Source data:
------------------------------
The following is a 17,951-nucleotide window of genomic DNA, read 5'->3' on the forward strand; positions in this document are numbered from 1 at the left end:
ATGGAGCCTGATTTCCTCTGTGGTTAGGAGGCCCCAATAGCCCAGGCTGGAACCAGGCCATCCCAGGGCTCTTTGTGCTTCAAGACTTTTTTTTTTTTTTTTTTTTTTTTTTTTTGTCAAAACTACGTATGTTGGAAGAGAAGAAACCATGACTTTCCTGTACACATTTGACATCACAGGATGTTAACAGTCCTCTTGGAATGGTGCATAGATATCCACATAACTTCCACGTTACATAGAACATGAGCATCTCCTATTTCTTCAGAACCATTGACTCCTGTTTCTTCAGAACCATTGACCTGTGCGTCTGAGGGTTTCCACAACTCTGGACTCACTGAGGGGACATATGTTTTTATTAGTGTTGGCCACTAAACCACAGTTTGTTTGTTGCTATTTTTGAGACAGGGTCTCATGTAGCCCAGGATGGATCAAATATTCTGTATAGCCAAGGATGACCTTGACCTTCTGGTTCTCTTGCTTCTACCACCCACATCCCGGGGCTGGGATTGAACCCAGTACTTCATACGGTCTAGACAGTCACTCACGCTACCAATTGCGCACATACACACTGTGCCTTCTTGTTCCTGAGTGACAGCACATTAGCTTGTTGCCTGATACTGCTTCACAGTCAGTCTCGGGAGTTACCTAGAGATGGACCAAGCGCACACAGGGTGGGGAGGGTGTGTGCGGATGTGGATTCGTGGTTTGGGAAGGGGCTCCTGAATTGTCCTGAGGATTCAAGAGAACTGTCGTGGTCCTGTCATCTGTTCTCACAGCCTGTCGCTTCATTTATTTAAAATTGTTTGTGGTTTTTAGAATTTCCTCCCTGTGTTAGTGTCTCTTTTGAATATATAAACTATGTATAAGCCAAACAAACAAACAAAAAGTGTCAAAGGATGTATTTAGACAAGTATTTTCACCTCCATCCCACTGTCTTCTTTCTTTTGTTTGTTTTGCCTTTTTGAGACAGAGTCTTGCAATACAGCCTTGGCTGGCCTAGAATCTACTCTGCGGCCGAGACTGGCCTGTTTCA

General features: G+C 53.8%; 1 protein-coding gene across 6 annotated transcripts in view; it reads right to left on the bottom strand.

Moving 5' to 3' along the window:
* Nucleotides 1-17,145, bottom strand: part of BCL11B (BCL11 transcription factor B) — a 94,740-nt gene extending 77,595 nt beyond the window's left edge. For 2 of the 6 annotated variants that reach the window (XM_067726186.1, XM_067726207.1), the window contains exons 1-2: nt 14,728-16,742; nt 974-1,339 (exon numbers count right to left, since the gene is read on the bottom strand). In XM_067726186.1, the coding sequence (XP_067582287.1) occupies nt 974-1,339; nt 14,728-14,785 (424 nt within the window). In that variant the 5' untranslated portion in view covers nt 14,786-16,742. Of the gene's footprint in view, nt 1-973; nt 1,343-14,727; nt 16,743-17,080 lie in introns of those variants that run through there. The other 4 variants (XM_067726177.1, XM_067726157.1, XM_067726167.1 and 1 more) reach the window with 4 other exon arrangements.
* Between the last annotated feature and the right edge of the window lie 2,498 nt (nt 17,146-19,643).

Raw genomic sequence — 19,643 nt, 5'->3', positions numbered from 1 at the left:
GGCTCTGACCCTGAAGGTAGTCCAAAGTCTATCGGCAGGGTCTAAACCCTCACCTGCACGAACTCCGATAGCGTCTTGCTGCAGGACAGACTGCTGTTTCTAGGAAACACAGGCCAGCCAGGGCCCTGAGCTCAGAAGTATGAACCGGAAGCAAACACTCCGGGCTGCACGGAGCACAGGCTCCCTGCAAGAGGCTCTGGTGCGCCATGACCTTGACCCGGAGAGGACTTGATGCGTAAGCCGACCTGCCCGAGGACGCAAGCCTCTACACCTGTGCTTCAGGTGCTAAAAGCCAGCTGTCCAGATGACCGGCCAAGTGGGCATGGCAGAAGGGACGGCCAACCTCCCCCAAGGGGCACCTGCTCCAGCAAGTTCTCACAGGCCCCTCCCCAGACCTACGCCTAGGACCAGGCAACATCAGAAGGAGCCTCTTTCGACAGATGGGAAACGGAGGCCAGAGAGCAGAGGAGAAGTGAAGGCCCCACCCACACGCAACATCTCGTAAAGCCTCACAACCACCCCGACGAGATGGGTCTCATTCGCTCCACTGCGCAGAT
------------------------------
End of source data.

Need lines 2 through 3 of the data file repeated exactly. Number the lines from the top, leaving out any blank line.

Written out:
ATGGAGCCTGATTTCCTCTGTGGTTAGGAGGCCCCAATAGCCCAGGCTGGAACCAGGCCATCCCAGGGCTCTTTGTGCTTCAAGACTTTTTTTTTTTTTTTTTTTTTTTTTTTTTGTCAAAACTACGTATGTTGGAAGAGAAGAAACCATGACTTTCCTGTACACATTTGACATCACAGGATGTTAACAGTCCTCTTGGAATGGTGCATAGATATCCACATAACTTCCACGTTACATAGAACATGAGCATCTCCTATTTCTTCAGAACCATTGACTCCTGTTTCTTCAGAACCATTGACCTGTGCGTCTGAGGGTTTCCACAACTCTGGACTCACTGAGGGGACATATGTTTTTATTAGTGTTGGCCACTAAACCACAGTTTGTTTGTTGCTATTTTTGAGACAGGGTCTCATGTAGCCCAGGATGGATCAAATATTCTGTATAGCCAAGGATGACCTTGACCTTCTGGTTCTCTTGCTTCTACCACCCACATCCCGGGGCTGGGATTGAACCCAGTACTTCATACGGTCTAGACAGTCACTCACGCTACCAATTGCGCACATACACACTGTGCCTTCTTGTTCCTGAGTGACAGCACATTAGCTTGTTGCCTGATACTGCTTCACAGTCAGTCTCGGGAGTTACCTAGAGATGGACCAAGCGCACACAGGGTGGGGAGGGTGTGTGCGGATGTGGATTCGTGGTTTGGGAAGGGGCTCCTGAATTGTCCTGAGGATTCAAGAGAACTGTCGTGGTCCTGTCATCTGTTCTCACAGCCTGTCGCTTCATTTATTTAAAATTGTTTGTGGTTTTTAGAATTTCCTCCCTGTGTTAGTGTCTCTTTTGAATATATAAACTATGTATAAGCCAAACAAACAAACAAAAAGTGTCAAAGGATGTATTTAGACAAGTATTTTCACCTCCATCCCACTGTCTTCTTTCTTTTGTTTGTTTTGCCTTTTTGAGACAGAGTCTTGCAATACAGCCTTGGCTGGCCTAGAATCTACTCTGCGGCCGAGACTGGCCTGTTTCA

General features: G+C 53.8%; 1 protein-coding gene across 6 annotated transcripts in view; it reads right to left on the bottom strand.